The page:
“We have not stopped praying for you since we first heard about you. We ask God to give you complete knowledge of his will and to give you spiritual wisdom and understanding. Then the way you live will always honor and please the Lord, and your lives will produce every kind of good fruit. All the while, you will grow as you learn to know God better and better.” (Colossians 1:9-10; New Living Translation)
What a great prayer! “May God give you complete knowledge of His will, and give you spiritual wisdom and understanding.” Paul says if we have this, our lives will be good and growing in every way!
But who can know the will of God? Is this not one of the great conundrums of our faith? We want to know His will. Truly, we do. Should we marry this person, buy that car, go to this school, take that job, go to this church, etc.? But He seems uncomfortably quiet much of the time.
If growth and the good life come from “complete knowledge of His will,” which the Apostle Paul suggests, why does God keep it such a secret?
Perhaps He doesn’t.
We pray for His will and for wisdom, only to (seemingly) hit a wall. Paper does not float from heaven. We hear no audible voice. We don’t receive visions. But we earnestly and sincerely desire His leading.
Have we misunderstood the will of God? Are we looking for the wrong thing in the wrong places? Or are we simply out of touch? For many Christians, this can produce enormous frustration.
But we can have “complete knowledge of His will.” Paul lays it out explicitly (and in part) in his earlier letter to the Thessalonians.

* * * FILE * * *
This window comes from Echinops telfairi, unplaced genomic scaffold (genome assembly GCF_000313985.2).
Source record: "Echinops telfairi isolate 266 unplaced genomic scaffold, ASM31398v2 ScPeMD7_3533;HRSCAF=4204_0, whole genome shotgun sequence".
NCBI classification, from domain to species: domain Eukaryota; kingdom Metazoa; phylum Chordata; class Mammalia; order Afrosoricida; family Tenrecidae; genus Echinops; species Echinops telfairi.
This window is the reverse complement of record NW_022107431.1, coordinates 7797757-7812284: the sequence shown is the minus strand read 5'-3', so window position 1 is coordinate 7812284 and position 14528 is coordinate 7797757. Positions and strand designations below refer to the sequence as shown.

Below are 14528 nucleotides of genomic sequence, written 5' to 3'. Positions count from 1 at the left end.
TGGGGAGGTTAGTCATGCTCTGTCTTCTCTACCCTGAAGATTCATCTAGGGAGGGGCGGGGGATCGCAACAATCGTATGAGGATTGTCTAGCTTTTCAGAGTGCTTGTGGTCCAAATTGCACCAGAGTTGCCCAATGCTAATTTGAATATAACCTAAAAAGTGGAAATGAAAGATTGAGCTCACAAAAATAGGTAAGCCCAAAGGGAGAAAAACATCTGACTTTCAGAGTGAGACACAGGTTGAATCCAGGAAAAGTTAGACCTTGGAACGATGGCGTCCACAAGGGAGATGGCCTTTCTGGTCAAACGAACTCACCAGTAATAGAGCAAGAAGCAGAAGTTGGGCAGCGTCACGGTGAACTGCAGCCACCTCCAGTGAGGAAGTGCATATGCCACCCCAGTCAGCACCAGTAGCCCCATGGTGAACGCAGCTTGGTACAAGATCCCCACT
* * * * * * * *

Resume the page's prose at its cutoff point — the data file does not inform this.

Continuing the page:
“This is God’s will for you, your sanctification; that is, that you abstain from sexual immorality.” (1 Thessalonians 4:3)
“Rejoice always, pray without ceasing, in everything give thanks; for this is God’s will for you in Christ Jesus.” (1 Thessalonians 5:16-18)
Perhaps if we started to live more fully and intentionally into this general and revealed will, we’d grow and experience “every kind of good fruit.”
To put it simply, when we pursue “the Thessalonian prescription” (holiness, purity, joy, prayer, and gratitude) every day and in every way, decision-making comes easy.
We live in a time when Christian leaders keep telling us that God has a particular plan for our lives, a plan to prosper us and use us to change the world. We like the sound of it. It puts us front and center in God’s mind and in our own eyes. We like that. A lot. Can we release this yearning for importance?
God’s will is less a mystery than we imagine, and more challenging than we have thought. Yet it yields life!
“May God give you complete knowledge of His will, and give you spiritual wisdom and understanding.”